Press Release - July 30, 2021
City of Courtenay Council Calls on Provincial Government to Make All Prescription Contraception Free
On Monday, July 26, 2021, Courtenay municipal council voted to send a letter of support to the provincial government, calling on it to make all prescription contraception universally available at no cost. The motion follows a delegation presentation by AccessBC at the July 19th, 2021 Council meeting.
Courtenay is the 23rd municipality/district to individually endorse universal, no-cost coverage of prescription contraception in the province. The growing list of municipalities includes Vancouver, Victoria, Burnaby, Kimberley, Squamish, New Westminster, Cranbrook, and many others. The Union of British Columbia Municipalities (UBCM) passed two resolutions supporting this policy at their 2020 Convention.
“I first just want to say that I think it’s both an issue of equality, gender equality, and social health costs,” said Councillor David Frisch, who moved the motion, which passed unanimously.
“[...There] is a lack of GPs, [...] so whether rural or urban, that’s a big issue. So I see that concept [of being dispensed primarily through pharmacies] having a pretty positive effect all the way around,” said Mayor Bob Wells, speaking at the July 19th Council meeting, following a delegation presentation by AccessBC.
A 2010 study from Options for Sexual Health estimated that providing universal, no-cost contraception coverage in BC could save the provincial government as much as $95 million per year. This pattern of savings has been seen in other jurisdictions, such as the UK, France, Spain, Sweden, Denmark, the Netherlands, Luxemburg, Italy and Germany, which all subsidize prescription contraception in full or in part.
Currently, an intrauterine device (IUD) can cost $75 to $380, oral contraceptive pills can cost $20 per month, and hormone injections as much as $180 per year. These costs are a significant barrier to accessing contraception for many people in BC, and fall particularly on women and people who can get pregnant.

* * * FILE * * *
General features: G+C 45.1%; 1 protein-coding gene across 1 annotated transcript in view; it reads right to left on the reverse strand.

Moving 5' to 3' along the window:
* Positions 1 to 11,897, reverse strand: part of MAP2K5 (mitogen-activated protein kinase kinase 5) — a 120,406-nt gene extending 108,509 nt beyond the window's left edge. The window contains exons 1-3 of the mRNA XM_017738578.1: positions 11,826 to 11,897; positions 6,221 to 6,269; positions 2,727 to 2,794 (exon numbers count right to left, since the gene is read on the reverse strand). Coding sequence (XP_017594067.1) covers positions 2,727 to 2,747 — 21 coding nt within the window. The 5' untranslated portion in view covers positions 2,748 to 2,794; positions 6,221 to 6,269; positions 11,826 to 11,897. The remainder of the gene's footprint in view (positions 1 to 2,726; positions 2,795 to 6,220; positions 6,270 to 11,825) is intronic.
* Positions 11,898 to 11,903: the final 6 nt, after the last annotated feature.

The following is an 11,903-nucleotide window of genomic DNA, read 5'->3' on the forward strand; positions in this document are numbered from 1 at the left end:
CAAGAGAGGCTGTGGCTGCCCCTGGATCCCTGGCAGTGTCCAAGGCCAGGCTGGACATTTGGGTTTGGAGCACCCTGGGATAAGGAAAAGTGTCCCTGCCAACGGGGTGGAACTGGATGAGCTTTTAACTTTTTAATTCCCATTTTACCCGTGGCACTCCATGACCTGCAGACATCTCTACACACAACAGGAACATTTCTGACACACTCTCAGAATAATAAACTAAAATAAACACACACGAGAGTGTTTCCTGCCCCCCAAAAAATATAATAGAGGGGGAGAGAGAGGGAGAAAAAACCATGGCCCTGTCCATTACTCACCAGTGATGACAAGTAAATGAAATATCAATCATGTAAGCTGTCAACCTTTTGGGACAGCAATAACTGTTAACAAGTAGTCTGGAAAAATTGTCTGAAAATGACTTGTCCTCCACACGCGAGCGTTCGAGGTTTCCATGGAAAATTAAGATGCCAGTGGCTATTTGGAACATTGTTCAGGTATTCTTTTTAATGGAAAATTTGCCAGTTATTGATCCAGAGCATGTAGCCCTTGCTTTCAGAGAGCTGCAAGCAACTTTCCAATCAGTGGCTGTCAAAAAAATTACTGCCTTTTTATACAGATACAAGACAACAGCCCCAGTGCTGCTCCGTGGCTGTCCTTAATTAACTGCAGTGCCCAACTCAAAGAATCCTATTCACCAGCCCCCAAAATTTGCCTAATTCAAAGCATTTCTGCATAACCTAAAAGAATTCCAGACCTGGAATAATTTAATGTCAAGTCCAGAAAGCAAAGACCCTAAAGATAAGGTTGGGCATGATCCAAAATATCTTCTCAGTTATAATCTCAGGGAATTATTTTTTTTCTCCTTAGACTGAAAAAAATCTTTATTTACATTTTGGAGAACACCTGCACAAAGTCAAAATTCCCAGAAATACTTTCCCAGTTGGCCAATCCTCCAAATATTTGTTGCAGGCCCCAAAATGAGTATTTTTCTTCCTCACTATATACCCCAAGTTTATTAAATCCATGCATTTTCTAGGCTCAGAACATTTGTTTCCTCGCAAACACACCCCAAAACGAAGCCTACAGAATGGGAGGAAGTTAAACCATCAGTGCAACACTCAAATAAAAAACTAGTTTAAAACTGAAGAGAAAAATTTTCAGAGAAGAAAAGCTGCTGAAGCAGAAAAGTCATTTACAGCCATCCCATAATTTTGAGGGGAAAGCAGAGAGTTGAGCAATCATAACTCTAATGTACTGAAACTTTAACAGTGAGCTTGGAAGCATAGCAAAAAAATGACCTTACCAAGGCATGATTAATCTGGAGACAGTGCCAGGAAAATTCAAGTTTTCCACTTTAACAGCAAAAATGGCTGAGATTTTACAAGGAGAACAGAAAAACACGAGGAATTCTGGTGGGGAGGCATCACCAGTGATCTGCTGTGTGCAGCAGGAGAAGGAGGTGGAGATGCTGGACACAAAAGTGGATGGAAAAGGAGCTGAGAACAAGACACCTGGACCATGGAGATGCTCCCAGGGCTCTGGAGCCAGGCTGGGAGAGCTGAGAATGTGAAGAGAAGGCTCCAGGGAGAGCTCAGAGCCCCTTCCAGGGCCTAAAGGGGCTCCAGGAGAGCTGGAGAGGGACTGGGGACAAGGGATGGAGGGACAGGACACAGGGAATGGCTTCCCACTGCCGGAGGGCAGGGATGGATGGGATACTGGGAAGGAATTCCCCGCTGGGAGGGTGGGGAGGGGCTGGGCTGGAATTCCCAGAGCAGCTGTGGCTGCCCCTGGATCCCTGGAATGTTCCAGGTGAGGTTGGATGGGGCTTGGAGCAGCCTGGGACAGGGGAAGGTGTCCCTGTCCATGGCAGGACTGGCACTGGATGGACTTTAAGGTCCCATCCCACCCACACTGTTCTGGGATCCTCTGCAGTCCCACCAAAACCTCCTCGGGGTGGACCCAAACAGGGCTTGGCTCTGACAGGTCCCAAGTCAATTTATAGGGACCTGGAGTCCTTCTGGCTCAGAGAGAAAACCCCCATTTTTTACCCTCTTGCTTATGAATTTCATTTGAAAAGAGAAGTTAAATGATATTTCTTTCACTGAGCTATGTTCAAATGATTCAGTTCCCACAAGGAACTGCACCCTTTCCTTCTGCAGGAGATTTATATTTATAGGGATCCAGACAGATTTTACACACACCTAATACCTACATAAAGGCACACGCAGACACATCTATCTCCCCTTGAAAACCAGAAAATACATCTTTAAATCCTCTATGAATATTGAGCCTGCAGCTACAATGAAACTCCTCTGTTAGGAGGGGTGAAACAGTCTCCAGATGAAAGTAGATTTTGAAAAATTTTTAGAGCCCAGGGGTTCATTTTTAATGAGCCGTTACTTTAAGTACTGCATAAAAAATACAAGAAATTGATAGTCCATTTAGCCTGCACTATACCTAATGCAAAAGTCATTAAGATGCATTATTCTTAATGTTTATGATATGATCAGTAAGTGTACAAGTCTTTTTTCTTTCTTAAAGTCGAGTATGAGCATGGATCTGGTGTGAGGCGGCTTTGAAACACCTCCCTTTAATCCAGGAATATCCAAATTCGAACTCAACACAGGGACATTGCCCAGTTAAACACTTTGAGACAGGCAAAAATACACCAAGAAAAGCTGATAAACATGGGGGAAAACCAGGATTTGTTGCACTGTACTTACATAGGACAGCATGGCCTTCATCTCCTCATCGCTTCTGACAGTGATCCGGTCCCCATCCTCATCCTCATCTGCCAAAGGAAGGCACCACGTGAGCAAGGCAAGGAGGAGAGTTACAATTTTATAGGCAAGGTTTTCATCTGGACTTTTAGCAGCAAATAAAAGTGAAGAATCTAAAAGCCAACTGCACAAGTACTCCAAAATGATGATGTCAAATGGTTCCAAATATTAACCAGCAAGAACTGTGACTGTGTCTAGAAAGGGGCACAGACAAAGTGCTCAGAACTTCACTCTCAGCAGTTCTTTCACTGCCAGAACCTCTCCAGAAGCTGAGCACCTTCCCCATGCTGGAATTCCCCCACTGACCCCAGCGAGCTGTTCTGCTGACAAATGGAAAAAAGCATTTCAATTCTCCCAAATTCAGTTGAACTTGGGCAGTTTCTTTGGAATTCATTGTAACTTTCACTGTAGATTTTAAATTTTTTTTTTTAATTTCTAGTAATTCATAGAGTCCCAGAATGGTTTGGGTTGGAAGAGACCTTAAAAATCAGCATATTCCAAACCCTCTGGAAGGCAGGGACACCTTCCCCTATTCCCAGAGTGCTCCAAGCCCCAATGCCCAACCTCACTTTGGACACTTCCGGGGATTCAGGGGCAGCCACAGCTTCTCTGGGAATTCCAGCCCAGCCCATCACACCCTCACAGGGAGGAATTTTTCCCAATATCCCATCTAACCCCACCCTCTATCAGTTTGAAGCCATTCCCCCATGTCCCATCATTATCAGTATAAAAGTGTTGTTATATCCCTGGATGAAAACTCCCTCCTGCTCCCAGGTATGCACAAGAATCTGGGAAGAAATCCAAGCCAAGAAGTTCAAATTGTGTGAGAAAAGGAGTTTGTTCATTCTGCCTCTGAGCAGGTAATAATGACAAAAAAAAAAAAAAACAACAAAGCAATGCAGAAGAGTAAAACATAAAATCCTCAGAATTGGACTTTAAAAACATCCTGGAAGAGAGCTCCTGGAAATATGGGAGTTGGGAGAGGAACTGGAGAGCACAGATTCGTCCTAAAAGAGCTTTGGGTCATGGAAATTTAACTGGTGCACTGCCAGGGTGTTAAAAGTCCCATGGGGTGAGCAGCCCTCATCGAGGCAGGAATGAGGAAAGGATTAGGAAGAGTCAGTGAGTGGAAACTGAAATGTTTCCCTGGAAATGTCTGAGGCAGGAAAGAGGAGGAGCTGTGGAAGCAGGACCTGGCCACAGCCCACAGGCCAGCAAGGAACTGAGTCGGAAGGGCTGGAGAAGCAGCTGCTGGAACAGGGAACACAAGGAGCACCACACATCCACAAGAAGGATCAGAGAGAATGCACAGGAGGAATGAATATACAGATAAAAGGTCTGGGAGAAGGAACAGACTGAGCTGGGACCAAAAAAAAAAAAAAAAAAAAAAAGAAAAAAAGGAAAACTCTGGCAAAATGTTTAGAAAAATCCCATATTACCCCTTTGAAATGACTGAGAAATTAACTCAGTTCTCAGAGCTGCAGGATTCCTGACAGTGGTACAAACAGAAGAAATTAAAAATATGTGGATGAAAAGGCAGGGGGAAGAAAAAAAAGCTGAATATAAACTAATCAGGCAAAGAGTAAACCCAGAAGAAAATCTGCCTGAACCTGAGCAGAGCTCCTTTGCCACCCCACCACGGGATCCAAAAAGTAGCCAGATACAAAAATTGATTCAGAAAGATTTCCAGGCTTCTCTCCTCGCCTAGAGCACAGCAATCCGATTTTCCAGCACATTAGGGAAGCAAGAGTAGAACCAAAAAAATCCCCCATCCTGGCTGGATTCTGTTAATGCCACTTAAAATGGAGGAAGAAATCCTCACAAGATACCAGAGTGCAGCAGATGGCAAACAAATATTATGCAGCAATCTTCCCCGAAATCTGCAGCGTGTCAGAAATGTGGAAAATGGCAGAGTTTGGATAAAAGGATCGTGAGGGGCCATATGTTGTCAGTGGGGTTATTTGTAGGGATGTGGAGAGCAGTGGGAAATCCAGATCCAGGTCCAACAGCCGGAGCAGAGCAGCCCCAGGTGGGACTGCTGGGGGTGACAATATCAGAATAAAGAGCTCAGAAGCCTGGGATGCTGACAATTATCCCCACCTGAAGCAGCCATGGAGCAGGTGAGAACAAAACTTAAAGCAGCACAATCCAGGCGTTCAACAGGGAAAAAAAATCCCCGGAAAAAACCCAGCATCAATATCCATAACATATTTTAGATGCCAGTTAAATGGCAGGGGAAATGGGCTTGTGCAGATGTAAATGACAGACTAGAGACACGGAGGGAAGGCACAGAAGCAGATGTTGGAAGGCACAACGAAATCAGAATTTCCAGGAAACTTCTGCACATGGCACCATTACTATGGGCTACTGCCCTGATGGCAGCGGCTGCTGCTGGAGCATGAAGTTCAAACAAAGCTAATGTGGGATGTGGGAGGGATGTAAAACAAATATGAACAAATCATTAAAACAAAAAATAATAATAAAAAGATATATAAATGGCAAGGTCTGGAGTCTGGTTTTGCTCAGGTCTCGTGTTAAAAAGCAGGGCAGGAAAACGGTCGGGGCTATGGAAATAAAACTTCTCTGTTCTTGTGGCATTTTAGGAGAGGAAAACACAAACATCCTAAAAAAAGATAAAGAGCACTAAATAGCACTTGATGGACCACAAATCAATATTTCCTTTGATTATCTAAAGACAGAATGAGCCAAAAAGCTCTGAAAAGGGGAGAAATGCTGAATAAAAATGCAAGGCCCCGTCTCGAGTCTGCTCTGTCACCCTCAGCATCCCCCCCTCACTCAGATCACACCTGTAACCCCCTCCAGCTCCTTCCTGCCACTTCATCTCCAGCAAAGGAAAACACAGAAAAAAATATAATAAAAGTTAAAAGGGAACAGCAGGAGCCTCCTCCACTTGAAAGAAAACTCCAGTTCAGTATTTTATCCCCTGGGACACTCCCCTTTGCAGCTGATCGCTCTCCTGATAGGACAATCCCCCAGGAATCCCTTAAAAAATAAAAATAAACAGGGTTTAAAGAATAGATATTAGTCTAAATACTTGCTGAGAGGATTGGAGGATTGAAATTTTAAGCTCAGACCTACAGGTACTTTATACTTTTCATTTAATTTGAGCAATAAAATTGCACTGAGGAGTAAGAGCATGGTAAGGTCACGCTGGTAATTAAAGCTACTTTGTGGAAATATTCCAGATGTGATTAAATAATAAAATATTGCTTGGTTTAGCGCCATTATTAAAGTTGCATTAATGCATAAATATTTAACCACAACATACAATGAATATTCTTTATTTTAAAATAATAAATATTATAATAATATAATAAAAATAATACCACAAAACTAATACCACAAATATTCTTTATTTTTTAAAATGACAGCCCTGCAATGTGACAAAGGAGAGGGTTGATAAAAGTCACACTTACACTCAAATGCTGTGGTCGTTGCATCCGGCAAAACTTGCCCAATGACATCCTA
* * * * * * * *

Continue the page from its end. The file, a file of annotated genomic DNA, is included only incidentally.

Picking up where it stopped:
“Based on what I have experienced in my practice, both in pharmacy and in medicine, access to contraception is a basic human right,” says Dr. Ruth Habte, UBC Obstetrics & Gynaecology resident and AccessBC Campaign team member, in her presentation to Council on the 19th of July. “Unintended pregnancies can derail life plans, can come with very high personal costs, and cost the healthcare system money. [...] Being in a rural location makes it more difficult for [patients] to access contraception.”
“In a healthcare system where prescription contraception isn’t covered, but the sequelae, e.g people getting pregnant and continuing on with their pregnancy or having a miscarriage or having an ectopic pregnancy [are],” says Dr. Habte. “We are doing ourselves a disservice and not allowing women and people with uteruses to experience and reach their reproductive health goals.”
“No-cost contraception is just good public health policy. Research shows that cost is one of the main barriers preventing people from accessing contraception, and that doesn’t need to be the case,” said Karyn Fulcher, PhD, Research Fellow at the School of Public Health & Social Policy, at the University of Victoria and AccessBC Campaign team member. “Making contraception available at no cost would improve health outcomes, increase gender equity, and save the province money: a win-win situation all around.
“It’s great to see yet another BC municipality step up and call on the provincial government to fulfill its promise to make all prescription contraception free,” said Teale Phelps Bondaroff, AccessBC Campaign Chair and co-founder. “This policy is long overdue in BC.”
WHEREAS cost is a significant barrier to people accessing contraception, particularly to people with low incomes, youth, and people from marginalized communities;
WHEREAS providing no-cost prescription contraception has been shown to improve health outcomes for parents and infants by reducing the risks associated with unintended pregnancy, and is likely to reduce direct medical costs on the provincial health system;
WHEREAS contraceptive methods targeted at men (such as condoms or vasectomies) are available at low cost or are covered by BC’s Medical Services Plan, whereas contraceptive methods for people with uteruses (such as birth control pills, intra-uterine devices, or hormone injections) have high up-front costs, making access to contraception unequal and gendered;
THEREFORE BE IT RESOLVED THAT Council directs the Mayor to write to the Provincial Government to urge them make all prescription contraception in BC available at no cost under the Medical Services Plan.
Video of the motion can be found at 1:45.22 in the video of the meeting.